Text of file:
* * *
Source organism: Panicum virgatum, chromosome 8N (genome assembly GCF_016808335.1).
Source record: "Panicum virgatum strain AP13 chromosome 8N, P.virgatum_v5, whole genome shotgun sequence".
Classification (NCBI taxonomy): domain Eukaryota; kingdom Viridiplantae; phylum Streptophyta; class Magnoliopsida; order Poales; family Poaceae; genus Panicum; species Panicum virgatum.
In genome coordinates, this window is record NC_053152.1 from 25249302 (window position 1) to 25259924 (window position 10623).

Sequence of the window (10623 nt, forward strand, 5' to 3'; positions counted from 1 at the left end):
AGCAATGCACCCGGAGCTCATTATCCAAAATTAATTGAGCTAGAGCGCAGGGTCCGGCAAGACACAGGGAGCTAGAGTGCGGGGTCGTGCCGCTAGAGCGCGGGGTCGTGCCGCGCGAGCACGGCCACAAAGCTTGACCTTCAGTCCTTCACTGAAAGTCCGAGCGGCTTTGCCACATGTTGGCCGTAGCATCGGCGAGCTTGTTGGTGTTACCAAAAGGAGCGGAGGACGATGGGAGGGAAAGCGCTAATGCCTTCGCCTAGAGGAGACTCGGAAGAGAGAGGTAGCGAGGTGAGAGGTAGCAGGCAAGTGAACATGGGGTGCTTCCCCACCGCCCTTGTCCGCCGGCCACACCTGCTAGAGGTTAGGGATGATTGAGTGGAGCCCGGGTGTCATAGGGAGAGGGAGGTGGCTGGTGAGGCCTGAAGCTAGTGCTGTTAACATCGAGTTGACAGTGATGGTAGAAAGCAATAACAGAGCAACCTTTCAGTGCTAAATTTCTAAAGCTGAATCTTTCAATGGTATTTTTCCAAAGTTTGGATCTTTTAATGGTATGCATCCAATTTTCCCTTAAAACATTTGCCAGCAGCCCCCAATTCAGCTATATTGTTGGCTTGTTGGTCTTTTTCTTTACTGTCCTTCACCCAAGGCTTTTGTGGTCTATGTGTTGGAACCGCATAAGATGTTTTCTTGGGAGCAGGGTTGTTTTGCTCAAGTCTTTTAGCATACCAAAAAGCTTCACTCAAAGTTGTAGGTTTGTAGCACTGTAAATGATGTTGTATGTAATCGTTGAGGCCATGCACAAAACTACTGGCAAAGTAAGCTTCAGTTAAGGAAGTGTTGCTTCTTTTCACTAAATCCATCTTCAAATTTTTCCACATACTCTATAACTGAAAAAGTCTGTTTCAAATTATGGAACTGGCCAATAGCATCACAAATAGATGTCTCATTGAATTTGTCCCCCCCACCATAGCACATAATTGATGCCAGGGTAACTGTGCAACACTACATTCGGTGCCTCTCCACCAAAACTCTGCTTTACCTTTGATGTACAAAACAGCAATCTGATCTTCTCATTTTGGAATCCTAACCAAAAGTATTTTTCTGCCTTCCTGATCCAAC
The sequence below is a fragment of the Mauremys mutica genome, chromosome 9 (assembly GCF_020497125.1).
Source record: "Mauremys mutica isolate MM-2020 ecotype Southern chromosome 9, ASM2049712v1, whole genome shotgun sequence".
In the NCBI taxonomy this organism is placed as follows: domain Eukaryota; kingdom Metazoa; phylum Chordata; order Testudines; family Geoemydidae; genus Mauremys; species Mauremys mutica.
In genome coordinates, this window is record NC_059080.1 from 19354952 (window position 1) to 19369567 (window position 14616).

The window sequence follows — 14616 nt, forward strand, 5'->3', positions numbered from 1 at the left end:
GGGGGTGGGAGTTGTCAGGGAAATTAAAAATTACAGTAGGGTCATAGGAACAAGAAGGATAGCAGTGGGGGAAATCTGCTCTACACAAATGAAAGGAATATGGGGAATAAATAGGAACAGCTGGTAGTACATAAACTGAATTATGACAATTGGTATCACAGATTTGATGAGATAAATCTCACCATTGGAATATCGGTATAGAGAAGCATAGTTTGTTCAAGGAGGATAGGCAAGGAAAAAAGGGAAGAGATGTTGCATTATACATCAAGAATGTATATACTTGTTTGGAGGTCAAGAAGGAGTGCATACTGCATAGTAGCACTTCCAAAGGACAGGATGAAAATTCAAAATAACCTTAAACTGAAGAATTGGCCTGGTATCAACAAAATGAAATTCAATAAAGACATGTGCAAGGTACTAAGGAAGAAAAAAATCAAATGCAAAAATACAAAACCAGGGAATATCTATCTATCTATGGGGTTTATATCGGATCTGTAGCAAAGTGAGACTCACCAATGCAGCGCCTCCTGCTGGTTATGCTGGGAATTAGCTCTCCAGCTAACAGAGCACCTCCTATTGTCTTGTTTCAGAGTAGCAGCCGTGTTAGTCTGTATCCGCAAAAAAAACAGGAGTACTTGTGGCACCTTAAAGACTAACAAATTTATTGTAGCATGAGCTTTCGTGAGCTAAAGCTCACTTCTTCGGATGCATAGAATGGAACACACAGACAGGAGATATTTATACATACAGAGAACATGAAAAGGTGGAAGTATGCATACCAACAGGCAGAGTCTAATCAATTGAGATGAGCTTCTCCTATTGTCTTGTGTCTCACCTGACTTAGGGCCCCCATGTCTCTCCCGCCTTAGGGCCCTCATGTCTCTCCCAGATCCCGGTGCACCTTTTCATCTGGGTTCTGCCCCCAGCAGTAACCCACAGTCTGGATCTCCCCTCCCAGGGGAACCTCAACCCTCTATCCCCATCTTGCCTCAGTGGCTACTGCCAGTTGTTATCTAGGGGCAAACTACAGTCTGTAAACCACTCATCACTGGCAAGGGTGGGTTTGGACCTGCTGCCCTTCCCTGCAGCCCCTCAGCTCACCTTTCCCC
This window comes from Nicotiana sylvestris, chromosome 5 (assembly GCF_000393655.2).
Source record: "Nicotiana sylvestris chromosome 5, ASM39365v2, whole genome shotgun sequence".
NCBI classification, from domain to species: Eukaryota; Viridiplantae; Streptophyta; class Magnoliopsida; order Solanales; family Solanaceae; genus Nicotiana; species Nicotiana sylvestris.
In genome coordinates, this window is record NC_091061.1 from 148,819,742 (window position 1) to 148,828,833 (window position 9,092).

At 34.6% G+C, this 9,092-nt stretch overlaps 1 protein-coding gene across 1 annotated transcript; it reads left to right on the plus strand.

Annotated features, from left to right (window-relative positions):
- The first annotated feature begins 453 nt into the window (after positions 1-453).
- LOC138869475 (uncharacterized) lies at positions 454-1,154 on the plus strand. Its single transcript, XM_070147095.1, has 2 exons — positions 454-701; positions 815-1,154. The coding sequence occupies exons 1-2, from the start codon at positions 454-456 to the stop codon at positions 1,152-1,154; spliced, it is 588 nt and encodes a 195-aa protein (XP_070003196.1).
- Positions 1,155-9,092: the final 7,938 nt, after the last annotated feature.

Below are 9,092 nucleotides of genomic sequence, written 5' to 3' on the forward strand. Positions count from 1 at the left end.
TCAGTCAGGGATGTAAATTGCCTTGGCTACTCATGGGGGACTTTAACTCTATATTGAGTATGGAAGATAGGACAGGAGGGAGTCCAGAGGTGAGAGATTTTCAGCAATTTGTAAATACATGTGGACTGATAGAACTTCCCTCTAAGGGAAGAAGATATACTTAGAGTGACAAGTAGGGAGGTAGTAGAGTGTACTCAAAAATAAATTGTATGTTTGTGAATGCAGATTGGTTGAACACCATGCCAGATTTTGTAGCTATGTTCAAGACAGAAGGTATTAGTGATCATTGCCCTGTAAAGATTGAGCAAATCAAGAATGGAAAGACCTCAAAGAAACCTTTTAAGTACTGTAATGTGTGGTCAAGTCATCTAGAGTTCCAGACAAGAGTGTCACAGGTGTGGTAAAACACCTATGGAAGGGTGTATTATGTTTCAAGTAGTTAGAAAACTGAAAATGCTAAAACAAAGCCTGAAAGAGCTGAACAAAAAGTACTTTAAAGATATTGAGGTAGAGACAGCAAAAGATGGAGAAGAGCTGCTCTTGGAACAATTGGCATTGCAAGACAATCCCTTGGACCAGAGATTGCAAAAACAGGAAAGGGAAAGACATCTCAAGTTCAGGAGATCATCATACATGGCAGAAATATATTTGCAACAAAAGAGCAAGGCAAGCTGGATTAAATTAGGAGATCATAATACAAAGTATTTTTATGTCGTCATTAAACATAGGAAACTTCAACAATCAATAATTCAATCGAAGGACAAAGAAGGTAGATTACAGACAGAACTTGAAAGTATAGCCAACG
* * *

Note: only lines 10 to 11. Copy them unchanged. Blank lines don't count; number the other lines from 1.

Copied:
In genome coordinates, this window is record NC_059080.1 from 19354952 (window position 1) to 19369567 (window position 14616).

The window sequence follows — 14616 nt, forward strand, 5'->3', positions numbered from 1 at the left end: